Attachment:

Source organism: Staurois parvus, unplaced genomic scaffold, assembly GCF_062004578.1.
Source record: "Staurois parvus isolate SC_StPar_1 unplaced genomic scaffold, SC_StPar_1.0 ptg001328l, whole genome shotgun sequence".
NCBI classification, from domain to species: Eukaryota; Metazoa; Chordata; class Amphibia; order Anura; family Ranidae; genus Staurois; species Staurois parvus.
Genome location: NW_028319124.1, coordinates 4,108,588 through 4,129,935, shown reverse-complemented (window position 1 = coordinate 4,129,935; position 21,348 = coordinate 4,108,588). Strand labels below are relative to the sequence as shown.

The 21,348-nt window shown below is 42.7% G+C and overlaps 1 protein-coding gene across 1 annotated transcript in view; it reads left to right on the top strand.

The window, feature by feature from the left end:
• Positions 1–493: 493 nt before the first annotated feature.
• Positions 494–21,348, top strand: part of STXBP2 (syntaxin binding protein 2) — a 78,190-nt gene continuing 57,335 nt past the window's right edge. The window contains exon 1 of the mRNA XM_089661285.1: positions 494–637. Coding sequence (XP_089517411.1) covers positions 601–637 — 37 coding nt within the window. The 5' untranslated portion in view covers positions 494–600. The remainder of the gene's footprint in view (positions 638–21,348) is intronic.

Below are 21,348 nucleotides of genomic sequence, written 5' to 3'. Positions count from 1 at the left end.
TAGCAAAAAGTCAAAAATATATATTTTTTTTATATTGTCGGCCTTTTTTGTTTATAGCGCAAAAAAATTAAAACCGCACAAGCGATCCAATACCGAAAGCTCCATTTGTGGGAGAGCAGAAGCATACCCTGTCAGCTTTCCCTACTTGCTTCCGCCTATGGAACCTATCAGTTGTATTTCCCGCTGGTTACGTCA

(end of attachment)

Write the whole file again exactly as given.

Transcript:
Source organism: Staurois parvus, unplaced genomic scaffold, assembly GCF_062004578.1.
Source record: "Staurois parvus isolate SC_StPar_1 unplaced genomic scaffold, SC_StPar_1.0 ptg001328l, whole genome shotgun sequence".
NCBI classification, from domain to species: Eukaryota; Metazoa; Chordata; class Amphibia; order Anura; family Ranidae; genus Staurois; species Staurois parvus.
Genome location: NW_028319124.1, coordinates 4,108,588 through 4,129,935, shown reverse-complemented (window position 1 = coordinate 4,129,935; position 21,348 = coordinate 4,108,588). Strand labels below are relative to the sequence as shown.

The 21,348-nt window shown below is 42.7% G+C and overlaps 1 protein-coding gene across 1 annotated transcript in view; it reads left to right on the top strand.

The window, feature by feature from the left end:
• Positions 1–493: 493 nt before the first annotated feature.
• Positions 494–21,348, top strand: part of STXBP2 (syntaxin binding protein 2) — a 78,190-nt gene continuing 57,335 nt past the window's right edge. The window contains exon 1 of the mRNA XM_089661285.1: positions 494–637. Coding sequence (XP_089517411.1) covers positions 601–637 — 37 coding nt within the window. The 5' untranslated portion in view covers positions 494–600. The remainder of the gene's footprint in view (positions 638–21,348) is intronic.

Below are 21,348 nucleotides of genomic sequence, written 5' to 3'. Positions count from 1 at the left end.
TAGCAAAAAGTCAAAAATATATATTTTTTTTATATTGTCGGCCTTTTTTGTTTATAGCGCAAAAAAATTAAAACCGCACAAGCGATCCAATACCGAAAGCTCCATTTGTGGGAGAGCAGAAGCATACCCTGTCAGCTTTCCCTACTTGCTTCCGCCTATGGAACCTATCAGTTGTATTTCCCGCTGGTTACGTCA